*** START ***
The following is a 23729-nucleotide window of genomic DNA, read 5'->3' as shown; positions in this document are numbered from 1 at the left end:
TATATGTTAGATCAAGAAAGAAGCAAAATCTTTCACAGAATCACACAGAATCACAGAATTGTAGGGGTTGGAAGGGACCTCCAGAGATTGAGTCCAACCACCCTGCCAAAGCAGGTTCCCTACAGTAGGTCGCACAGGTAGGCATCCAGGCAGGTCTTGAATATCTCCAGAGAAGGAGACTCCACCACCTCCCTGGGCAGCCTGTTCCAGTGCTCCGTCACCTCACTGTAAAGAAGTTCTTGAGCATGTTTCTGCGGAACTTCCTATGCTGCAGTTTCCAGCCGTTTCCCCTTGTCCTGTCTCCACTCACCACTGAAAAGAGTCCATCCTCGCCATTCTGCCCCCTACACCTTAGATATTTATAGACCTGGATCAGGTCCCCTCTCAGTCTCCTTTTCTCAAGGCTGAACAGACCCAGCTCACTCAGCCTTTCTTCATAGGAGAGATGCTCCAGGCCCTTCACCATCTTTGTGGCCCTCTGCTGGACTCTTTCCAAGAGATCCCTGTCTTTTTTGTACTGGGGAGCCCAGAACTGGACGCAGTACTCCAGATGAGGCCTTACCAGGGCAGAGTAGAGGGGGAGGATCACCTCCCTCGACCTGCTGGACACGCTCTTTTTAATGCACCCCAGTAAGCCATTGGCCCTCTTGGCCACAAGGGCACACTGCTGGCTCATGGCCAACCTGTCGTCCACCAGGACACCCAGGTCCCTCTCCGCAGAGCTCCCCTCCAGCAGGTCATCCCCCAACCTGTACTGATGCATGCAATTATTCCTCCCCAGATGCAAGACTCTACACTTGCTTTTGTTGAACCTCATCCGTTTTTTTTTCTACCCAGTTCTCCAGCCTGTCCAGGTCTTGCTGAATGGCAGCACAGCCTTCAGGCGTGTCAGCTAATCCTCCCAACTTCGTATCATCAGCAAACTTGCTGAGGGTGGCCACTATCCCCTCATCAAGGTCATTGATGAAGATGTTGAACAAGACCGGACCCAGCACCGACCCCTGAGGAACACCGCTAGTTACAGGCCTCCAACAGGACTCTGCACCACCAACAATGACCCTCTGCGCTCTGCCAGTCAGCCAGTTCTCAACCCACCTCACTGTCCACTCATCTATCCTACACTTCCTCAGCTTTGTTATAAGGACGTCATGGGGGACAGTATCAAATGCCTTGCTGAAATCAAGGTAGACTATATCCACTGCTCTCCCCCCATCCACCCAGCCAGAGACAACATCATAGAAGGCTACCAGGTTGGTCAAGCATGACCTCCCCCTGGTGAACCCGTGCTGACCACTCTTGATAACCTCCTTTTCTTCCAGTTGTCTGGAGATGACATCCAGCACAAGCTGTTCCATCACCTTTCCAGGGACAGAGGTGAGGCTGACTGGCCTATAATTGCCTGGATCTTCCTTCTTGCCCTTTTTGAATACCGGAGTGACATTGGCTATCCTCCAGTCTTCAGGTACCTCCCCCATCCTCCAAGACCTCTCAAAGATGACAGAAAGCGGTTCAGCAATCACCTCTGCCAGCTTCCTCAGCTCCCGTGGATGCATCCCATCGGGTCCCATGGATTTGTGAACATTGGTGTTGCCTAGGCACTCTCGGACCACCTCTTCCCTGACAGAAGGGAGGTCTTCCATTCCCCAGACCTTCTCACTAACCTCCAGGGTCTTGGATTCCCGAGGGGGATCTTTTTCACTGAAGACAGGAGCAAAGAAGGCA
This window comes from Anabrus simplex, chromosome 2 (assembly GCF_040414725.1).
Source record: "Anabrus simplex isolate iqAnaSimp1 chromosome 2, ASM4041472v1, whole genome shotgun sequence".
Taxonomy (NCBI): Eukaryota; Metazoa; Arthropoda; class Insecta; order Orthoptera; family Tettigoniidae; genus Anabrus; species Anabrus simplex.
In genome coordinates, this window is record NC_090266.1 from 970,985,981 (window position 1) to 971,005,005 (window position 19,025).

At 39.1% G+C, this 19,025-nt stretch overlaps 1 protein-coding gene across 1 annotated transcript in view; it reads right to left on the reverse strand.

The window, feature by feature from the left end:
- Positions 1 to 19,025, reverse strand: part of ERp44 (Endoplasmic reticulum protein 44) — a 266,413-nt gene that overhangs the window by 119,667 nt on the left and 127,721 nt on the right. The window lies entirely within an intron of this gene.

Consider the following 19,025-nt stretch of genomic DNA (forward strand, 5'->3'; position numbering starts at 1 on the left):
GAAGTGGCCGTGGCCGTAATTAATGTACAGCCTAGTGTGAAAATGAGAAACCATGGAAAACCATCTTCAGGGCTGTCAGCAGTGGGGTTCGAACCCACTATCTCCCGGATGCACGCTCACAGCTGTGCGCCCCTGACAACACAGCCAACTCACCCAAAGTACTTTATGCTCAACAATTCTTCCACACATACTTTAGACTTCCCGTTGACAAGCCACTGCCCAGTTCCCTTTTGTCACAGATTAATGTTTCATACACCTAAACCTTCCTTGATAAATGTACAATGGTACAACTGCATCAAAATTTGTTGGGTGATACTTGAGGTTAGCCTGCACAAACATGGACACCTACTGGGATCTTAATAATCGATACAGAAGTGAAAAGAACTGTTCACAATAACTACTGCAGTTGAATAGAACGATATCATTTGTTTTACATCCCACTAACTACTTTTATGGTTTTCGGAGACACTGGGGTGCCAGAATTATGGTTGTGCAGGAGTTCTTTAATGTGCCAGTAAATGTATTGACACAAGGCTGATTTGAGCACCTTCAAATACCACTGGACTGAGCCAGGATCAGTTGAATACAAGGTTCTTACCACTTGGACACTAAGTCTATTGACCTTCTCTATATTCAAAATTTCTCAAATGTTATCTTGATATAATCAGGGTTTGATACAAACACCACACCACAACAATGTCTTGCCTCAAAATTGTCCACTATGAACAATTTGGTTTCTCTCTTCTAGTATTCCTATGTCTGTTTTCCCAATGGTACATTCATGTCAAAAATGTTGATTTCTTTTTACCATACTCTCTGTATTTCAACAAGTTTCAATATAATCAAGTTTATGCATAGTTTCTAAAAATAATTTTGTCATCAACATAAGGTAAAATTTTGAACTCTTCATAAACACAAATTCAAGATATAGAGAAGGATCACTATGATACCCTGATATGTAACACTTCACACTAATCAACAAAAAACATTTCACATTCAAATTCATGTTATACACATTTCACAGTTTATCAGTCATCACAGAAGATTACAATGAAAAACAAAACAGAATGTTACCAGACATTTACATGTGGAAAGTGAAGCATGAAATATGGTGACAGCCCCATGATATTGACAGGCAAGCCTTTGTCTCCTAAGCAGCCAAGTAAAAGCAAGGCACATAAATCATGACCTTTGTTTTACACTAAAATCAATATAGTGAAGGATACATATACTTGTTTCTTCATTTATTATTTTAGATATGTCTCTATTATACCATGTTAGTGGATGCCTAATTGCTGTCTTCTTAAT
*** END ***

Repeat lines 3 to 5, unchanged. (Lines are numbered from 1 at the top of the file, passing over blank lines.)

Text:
This window comes from Anabrus simplex, chromosome 2 (assembly GCF_040414725.1).
Source record: "Anabrus simplex isolate iqAnaSimp1 chromosome 2, ASM4041472v1, whole genome shotgun sequence".
Taxonomy (NCBI): Eukaryota; Metazoa; Arthropoda; class Insecta; order Orthoptera; family Tettigoniidae; genus Anabrus; species Anabrus simplex.